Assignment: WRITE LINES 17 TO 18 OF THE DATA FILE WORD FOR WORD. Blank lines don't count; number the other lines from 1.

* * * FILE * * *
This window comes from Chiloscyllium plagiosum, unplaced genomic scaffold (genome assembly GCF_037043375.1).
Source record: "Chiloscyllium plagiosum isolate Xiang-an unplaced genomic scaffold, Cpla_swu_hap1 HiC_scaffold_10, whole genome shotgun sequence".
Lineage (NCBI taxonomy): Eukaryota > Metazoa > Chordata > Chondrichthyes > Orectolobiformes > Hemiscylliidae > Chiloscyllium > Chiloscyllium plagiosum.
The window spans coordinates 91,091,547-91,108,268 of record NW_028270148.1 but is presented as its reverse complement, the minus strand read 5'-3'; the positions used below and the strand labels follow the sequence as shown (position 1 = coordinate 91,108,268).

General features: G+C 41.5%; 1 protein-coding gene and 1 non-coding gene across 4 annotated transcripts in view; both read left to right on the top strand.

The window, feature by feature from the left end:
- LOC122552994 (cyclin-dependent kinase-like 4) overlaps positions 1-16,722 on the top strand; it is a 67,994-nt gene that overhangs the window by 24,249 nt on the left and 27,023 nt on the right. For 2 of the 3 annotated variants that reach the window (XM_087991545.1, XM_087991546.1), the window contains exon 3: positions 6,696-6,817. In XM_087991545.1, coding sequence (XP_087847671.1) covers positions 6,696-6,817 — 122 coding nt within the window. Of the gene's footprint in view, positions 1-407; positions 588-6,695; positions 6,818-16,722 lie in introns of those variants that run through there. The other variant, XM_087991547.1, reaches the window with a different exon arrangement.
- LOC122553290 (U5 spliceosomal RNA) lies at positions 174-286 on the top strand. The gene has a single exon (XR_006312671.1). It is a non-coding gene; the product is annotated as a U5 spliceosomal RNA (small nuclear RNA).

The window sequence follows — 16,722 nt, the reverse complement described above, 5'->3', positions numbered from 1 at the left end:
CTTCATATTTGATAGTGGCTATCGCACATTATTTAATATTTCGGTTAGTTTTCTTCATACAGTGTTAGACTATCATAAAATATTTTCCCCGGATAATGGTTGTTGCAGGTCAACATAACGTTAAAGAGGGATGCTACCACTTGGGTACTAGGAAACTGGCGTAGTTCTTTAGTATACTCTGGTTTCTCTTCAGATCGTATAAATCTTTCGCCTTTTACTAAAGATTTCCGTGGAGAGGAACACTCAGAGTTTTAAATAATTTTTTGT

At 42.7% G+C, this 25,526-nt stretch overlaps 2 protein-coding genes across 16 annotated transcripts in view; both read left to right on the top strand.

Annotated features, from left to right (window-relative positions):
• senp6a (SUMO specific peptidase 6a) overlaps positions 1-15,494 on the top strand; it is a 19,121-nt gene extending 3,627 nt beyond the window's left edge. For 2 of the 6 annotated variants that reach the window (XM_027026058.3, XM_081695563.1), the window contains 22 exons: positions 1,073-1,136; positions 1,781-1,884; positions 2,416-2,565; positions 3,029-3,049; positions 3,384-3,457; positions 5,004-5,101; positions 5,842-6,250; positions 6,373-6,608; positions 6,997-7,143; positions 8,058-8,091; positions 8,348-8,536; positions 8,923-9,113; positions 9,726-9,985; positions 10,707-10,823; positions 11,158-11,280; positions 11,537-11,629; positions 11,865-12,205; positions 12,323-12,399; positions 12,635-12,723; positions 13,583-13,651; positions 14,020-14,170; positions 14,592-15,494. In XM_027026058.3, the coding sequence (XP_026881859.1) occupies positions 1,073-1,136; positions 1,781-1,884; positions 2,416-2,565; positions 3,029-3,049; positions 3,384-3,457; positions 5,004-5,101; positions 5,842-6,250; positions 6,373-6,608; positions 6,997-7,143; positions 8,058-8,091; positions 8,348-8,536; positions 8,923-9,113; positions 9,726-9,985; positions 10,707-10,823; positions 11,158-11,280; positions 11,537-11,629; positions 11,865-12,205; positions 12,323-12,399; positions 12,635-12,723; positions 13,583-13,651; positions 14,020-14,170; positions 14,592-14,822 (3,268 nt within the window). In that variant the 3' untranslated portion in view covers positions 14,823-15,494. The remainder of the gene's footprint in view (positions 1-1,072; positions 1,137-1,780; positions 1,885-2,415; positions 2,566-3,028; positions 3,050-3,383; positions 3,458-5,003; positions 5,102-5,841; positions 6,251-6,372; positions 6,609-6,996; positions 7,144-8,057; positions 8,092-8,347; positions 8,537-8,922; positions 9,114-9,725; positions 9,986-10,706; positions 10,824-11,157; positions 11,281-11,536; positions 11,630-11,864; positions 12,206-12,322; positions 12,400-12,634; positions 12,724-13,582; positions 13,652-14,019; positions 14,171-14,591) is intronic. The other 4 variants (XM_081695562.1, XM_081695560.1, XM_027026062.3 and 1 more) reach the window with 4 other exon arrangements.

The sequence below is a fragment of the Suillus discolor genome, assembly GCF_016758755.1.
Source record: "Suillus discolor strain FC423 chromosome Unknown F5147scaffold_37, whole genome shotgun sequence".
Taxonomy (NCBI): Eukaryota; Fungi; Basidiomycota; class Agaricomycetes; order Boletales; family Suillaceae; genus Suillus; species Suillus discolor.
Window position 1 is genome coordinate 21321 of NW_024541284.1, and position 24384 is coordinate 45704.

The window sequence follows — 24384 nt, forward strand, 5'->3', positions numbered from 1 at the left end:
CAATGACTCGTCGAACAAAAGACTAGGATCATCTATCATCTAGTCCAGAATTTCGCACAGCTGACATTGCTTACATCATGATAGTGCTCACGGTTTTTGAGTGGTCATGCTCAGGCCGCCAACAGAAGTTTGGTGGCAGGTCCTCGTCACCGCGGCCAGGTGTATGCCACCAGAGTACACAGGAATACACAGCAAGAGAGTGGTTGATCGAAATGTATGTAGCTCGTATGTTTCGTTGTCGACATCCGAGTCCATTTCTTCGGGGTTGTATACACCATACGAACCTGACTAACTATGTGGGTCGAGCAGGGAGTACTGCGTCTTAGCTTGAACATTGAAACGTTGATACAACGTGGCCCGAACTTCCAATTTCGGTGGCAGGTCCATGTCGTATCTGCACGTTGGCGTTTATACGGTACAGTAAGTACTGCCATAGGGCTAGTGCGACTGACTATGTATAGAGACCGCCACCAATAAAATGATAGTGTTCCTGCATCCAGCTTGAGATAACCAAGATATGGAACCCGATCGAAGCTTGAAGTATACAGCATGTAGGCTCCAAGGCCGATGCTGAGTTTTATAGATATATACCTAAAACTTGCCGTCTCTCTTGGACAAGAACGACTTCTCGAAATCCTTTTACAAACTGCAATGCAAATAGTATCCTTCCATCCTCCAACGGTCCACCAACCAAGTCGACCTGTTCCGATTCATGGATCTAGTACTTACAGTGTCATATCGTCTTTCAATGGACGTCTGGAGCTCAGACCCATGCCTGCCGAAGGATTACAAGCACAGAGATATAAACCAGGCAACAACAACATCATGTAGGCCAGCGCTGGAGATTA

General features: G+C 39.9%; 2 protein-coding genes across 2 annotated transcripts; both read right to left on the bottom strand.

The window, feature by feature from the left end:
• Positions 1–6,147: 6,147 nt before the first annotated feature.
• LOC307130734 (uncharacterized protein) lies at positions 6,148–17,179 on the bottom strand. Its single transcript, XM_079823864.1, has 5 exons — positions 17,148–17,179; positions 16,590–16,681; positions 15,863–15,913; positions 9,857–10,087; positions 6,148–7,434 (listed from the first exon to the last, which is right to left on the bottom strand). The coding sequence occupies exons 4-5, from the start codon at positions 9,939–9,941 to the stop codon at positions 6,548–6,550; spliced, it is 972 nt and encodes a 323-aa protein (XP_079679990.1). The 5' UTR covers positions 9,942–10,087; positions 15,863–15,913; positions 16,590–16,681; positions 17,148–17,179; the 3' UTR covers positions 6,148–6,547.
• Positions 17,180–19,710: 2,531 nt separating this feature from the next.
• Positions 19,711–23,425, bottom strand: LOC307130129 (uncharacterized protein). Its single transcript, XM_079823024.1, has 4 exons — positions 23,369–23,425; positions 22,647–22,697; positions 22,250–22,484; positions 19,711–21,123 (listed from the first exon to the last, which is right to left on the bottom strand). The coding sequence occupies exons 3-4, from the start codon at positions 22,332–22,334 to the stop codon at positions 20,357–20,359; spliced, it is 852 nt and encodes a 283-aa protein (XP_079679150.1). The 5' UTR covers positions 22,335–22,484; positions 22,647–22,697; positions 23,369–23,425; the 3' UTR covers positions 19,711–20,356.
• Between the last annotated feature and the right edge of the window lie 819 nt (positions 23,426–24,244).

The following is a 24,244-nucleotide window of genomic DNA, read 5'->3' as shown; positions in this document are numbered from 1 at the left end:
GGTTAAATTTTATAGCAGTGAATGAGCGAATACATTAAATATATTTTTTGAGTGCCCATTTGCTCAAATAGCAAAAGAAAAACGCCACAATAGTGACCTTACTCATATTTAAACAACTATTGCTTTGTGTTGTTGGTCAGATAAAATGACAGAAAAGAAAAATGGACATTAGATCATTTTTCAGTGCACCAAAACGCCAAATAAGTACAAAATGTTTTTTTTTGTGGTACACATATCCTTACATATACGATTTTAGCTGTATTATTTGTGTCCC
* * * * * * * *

Window position 1 is genome coordinate 21321 of NW_024541284.1, and position 24384 is coordinate 45704.

The window sequence follows — 24384 nt, forward strand, 5'->3', positions numbered from 1 at the left end: